Both Wee Liem and Siew Lyn pointed out that such situations are happening on Langkawi and the Perhentian islands. There used to be corals not far from the beaches many years ago, but they have all suffered the same fate as many popular islands, as most of the corals near beaches are now dead.

The intention of the MNS Selangor Branch Marine Special Interest Group is to educate not only the snorkelers, but also the holiday resort operators, fishermen and snorkelling instructors in the long run because these are the people who deal with tourists day in day out. They are the key people to educate travellers on the correct techniques in snorkelling.

“We hope that everyone can equip themselves with the right snorkelling skills and knowledge before going out to the ocean. This does not require a lot of time to learn. Perhaps not more than 15 to 20 minutes.”

Snorkelling courses should be mandatory

Siew Lyn believes this recommendation should be supported by the government and it should be mandatory to teach every snorkeler the right techniques by the tour operators.

The MNS Selangor Branch Marine Special Interest Group has been carrying out a Marine Awareness Programme since 2003. They also provide proper snorkeling training to their members. “But how many people can we train? We feel that it is more important that the tour operators and any relevant parties are given the training. Hence, we conducted training to snorkelling instructors on Tioman Island in 2006 and 2007.”

The training was a success, she pointed out, but as part of an NGO, they are limited by their resources. “We need implementation and enforcement from the local authorities.”

While they try to push these ideas through, MNS Marine encourages avid snorkelers to take up snorkelling courses.

Wee Liem said that the problem lies in the lack of awareness. Tourists should have the initiative to enquire about snorkelling course from friends who have the knowhow, or take part in activities organised by NGOs, or read up about it even though they don’t sign up for a course.

Take part in formal training

After taking part in the snorkelling course, non-swimmer father and son, Anba (50) and Shan (16) became among the most avid snorkelers in the group.

According to Anba, he has learned the right way of snorkelling, the proper use of snorkelling gear and safety measures through the course.

“Twenty years ago, I was given only a life-jacket and no one taught me how to control my buoyancy when I went snorkelling with friends.”

Fascinated by the marine life, it was the first time Shan snorkelled. He said he already knew how to protect the corals, for example, one should not step on the corals, throw plastic bottles or any rubbish into the sea and pollute the ocean.

“The underwater world is amazing. Through attending the Specialty Shark Course, I learned about the beauty of sharks. I still have a lot of things to learn.”

High level of environmental awareness among the participants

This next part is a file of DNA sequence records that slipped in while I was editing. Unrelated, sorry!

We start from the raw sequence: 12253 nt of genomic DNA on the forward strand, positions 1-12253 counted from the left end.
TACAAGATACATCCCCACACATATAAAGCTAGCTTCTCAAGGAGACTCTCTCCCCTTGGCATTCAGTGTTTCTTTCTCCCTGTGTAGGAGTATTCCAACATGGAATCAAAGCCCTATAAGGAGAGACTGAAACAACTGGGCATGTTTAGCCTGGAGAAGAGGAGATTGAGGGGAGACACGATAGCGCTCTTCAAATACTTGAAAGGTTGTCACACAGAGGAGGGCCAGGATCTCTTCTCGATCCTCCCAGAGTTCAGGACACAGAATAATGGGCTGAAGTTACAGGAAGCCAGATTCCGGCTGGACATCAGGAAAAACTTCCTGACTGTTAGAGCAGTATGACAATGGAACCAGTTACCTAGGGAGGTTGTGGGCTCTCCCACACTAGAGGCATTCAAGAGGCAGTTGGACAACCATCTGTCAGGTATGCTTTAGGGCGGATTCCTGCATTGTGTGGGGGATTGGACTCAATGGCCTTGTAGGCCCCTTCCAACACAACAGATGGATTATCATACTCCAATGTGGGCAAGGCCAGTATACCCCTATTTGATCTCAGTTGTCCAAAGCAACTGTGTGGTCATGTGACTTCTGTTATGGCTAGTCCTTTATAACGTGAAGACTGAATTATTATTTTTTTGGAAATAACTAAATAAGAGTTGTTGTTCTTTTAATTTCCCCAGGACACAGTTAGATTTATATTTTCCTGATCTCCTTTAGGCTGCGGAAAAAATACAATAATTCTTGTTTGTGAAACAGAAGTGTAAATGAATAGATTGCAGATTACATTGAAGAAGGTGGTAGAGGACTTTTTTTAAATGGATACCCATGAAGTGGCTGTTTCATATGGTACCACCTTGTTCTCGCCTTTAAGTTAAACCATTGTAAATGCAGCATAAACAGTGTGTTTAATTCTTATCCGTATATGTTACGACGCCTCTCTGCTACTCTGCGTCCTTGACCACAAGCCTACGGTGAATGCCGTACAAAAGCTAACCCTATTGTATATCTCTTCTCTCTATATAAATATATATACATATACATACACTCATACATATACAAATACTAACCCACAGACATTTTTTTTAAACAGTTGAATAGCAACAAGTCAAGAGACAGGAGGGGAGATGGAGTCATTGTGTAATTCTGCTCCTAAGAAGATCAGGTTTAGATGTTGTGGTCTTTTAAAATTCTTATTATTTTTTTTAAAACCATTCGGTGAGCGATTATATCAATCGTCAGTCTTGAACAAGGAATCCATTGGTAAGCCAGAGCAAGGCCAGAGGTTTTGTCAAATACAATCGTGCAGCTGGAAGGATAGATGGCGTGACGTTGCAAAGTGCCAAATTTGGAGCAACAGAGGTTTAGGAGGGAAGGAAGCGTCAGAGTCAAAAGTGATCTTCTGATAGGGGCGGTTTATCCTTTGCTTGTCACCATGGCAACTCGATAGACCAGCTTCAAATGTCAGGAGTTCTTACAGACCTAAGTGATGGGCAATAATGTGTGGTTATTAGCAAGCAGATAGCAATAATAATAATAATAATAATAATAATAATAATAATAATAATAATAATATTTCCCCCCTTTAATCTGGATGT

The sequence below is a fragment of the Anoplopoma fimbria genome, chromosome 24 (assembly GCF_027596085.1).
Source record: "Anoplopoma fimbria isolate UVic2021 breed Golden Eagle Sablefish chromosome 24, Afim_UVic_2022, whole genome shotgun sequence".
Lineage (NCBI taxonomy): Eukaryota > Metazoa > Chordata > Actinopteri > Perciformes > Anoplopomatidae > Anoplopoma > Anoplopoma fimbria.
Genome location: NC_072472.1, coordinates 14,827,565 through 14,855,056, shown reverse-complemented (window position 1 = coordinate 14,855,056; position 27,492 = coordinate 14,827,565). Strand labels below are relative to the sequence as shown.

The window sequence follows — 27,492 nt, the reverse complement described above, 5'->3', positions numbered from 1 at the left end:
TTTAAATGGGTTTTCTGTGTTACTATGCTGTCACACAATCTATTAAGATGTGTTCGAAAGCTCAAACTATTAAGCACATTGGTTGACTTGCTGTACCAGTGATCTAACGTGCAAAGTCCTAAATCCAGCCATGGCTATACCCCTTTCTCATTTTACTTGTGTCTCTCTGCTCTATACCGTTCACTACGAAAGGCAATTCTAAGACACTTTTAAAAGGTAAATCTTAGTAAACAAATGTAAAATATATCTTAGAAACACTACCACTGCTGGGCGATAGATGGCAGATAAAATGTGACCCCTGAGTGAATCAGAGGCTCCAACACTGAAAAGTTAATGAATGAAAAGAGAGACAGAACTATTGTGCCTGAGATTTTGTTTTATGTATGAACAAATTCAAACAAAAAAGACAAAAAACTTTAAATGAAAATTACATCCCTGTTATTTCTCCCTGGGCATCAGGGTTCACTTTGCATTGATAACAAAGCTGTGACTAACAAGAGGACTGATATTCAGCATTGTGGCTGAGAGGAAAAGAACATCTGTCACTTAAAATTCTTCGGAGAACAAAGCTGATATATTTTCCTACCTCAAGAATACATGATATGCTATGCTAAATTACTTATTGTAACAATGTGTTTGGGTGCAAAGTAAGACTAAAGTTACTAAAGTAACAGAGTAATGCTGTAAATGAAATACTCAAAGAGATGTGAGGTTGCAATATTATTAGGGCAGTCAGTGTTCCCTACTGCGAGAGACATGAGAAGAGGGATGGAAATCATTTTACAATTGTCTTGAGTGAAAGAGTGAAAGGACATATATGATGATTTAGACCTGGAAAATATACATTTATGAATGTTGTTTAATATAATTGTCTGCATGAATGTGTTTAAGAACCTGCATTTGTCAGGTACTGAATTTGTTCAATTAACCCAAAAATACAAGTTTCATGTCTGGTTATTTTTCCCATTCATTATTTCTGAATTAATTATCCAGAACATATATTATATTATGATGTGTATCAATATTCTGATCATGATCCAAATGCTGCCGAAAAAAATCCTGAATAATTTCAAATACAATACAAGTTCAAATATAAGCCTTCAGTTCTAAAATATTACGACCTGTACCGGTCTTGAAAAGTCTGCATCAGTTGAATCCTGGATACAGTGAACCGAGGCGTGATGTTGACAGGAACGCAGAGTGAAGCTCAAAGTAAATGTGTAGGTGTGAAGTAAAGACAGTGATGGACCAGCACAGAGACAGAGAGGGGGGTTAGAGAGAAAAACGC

All 24 participants have a high level of environmental awareness. They were very concerned how sewage and rubbish was treated when they arrived at the island. When they went for a night walk on the beach, they were very careful not to step on any coral. And they also did a beach clean-up a day before they left the island.

A retiree at 75 years old, Richard Gascoigne, is the oldest participant. He has snorkelled for many years, but this was the first time he learned about reef-safe sunblock.

“Before this, I didn’t know of the existence of reef-safe sunblock. It doesn’t contain chemicals that harm the corals, and is made of organic materials. I purposely brought this sunblock on this trip.”

Wong Siew Lyn encouraged everyone to be responsible travellers. Before making a reservation. they should find out how sewage and waste water are treated, whether they are dumped into the ocean, if solar energy is used and what energy saving measures are taken at a resort.

“We should put in the effort to ask more questions. When more tourists are asking these questions, pressure will be put on the holiday resorts to make improvements.”

– Do not touch the corals, take only photographs or videos.
– Maintain positive buoyancy to keep the body afloat.
– Remember the rules of snorkelling, i.e. snorkel with a buddy, look out for each other, breathe slowly and deeply, protect yourselves and avoid stepping on a coral.

Photo captions:
1. With the ocean and sky as backdrop, third from the right, Wong Wee Liem, Nick Khoo and Wong Siew Lyn, who led the organising committee, jump with joy. From left, Siputscuba dive instructor, Nickie Lee, MNS volunteers Jessica Ng and Adeline Loh, Siputscuba dive instructor Wong Si Peng, Siputscuba manager Tan Lea Meng. From right, manager dive instructor Kelvin Chu and International Diving Development Manager Low Ee Hsien. (Photo: Sin Chew)
2. Tenggol Island is a rocky island about 50 hectares in size. Thirty percent of it is covered by corals. It has clear water and an abundance of marine life. It is a heaven for snorkelling and diving. (photo: Sin Chew)
3. International Diving Development Manager Low Ee Hsien (first on the left) teaching participants the proper use of snorkelling gear. (photo: Sin Chew)
4. Participants walking on the beach carefully to avoid stepping on any coral during the night walk to look for marine animals. (photo: Sin Chew)
6. Richard led the group in singing a song called “Terima Kasih To You” at the end of the courses.
7. Participants obtain an electronic certificate issued by Scuba Schools International (SSI) once they complete the Snorkeling Course.
8. The non-swimmer father and son, Anba (on the right) and Shan became avid snorkelers after the Snorkeling Course.
9. Children participating in the beach clean-up, collecting all sort of rubbish on the beach.
10. The correct way of snorkelling is to maintain positive buoyant that allows our body to be afloat.

Photos: Wong Siew Lyn, Adeline Loh, Jessica Ng, Steven Wong, Ivy Loh, C. Anba and Tan Whei Li

Part 2: What are your preconceptions about sharks? Do sharks eat humans? Are they majestic yet gruesome creatures? In Part 2, the service manager of SSI, Nick Khoo, unravels the myths and mysteries of sharks, the top predator in the ocean. Click here for Part 2 of this report.